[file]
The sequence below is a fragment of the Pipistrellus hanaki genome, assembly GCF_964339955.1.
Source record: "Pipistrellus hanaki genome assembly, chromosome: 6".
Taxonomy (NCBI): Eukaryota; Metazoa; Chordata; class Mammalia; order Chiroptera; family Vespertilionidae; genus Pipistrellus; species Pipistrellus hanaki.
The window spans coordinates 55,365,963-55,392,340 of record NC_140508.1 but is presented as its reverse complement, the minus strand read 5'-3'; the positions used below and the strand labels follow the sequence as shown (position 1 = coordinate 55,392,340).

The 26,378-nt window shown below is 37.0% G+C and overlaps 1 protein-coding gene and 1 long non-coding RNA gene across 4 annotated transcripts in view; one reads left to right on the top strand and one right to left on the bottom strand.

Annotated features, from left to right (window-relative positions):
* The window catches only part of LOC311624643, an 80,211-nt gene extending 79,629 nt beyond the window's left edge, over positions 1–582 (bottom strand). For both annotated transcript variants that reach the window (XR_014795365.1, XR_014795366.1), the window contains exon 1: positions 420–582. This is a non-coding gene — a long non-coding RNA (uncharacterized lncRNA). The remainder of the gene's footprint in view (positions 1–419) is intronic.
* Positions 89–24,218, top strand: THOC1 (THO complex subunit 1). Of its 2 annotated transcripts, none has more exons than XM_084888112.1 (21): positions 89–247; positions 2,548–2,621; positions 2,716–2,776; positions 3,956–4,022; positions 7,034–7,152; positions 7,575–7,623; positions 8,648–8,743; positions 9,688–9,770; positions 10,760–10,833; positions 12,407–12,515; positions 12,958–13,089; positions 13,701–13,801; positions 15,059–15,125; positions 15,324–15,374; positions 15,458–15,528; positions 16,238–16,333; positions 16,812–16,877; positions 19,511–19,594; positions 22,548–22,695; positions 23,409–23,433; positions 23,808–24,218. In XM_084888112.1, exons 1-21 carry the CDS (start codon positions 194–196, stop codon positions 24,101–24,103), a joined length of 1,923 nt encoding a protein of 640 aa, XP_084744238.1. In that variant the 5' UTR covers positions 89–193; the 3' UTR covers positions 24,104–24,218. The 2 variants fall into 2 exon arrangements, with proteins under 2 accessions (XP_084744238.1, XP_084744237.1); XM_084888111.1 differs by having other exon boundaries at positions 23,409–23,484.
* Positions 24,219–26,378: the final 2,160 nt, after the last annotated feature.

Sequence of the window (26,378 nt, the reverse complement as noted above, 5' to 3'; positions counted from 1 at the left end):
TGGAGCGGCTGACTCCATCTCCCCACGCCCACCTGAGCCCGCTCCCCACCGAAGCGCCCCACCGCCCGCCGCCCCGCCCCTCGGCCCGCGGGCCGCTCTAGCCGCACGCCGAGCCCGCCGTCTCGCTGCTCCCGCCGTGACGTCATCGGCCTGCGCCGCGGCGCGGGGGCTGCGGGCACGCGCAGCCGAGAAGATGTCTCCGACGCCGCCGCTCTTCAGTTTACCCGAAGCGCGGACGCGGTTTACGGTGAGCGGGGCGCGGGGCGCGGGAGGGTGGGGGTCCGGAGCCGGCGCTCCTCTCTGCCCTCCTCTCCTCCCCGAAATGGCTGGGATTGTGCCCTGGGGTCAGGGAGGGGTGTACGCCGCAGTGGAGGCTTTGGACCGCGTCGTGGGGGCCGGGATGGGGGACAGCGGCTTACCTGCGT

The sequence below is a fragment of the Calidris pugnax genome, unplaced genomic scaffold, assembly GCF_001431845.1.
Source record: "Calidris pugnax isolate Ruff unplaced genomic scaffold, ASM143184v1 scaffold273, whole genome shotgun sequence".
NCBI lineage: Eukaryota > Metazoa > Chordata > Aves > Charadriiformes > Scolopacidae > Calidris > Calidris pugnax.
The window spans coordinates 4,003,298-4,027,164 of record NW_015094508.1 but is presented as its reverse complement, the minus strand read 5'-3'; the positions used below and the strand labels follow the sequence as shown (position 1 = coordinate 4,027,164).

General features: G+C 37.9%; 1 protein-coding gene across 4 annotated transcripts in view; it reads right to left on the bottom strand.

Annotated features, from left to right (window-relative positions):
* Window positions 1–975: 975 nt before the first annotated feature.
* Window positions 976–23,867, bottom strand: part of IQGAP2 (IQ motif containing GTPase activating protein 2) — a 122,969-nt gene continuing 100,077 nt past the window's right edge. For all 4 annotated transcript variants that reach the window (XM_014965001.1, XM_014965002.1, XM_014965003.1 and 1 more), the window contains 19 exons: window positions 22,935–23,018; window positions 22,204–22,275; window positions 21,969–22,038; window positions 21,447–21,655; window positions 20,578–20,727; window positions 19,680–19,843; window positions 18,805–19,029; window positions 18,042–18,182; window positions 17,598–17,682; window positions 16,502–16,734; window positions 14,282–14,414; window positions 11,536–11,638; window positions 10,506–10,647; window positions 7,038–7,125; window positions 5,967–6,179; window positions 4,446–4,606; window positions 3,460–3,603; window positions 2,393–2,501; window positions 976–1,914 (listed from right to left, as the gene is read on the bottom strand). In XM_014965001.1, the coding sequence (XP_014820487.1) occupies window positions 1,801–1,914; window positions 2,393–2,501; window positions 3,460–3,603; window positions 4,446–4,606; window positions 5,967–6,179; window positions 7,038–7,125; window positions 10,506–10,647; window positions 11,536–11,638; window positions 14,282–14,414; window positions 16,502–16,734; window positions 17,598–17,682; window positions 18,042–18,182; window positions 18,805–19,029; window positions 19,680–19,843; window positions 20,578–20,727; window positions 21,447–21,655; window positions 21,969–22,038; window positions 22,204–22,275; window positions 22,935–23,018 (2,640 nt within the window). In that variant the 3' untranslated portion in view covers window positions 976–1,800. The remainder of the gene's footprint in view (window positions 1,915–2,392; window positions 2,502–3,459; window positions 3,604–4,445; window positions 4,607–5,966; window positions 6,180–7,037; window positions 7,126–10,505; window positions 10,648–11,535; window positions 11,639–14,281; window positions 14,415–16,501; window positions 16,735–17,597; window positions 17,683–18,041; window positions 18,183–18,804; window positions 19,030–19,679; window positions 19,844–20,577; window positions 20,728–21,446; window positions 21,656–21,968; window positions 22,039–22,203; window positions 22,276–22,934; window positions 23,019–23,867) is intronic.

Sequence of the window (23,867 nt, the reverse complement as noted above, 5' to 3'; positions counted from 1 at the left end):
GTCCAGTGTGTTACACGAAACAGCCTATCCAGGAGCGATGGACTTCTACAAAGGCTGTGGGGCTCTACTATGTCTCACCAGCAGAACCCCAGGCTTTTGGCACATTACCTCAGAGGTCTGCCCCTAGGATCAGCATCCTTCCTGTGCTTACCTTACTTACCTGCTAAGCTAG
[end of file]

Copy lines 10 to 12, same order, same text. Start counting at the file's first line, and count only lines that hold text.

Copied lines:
Sequence of the window (26,378 nt, the reverse complement as noted above, 5' to 3'; positions counted from 1 at the left end):
TGGAGCGGCTGACTCCATCTCCCCACGCCCACCTGAGCCCGCTCCCCACCGAAGCGCCCCACCGCCCGCCGCCCCGCCCCTCGGCCCGCGGGCCGCTCTAGCCGCACGCCGAGCCCGCCGTCTCGCTGCTCCCGCCGTGACGTCATCGGCCTGCGCCGCGGCGCGGGGGCTGCGGGCACGCGCAGCCGAGAAGATGTCTCCGACGCCGCCGCTCTTCAGTTTACCCGAAGCGCGGACGCGGTTTACGGTGAGCGGGGCGCGGGGCGCGGGAGGGTGGGGGTCCGGAGCCGGCGCTCCTCTCTGCCCTCCTCTCCTCCCCGAAATGGCTGGGATTGTGCCCTGGGGTCAGGGAGGGGTGTACGCCGCAGTGGAGGCTTTGGACCGCGTCGTGGGGGCCGGGATGGGGGACAGCGGCTTACCTGCGT

The sequence below is a fragment of the Calidris pugnax genome, unplaced genomic scaffold, assembly GCF_001431845.1.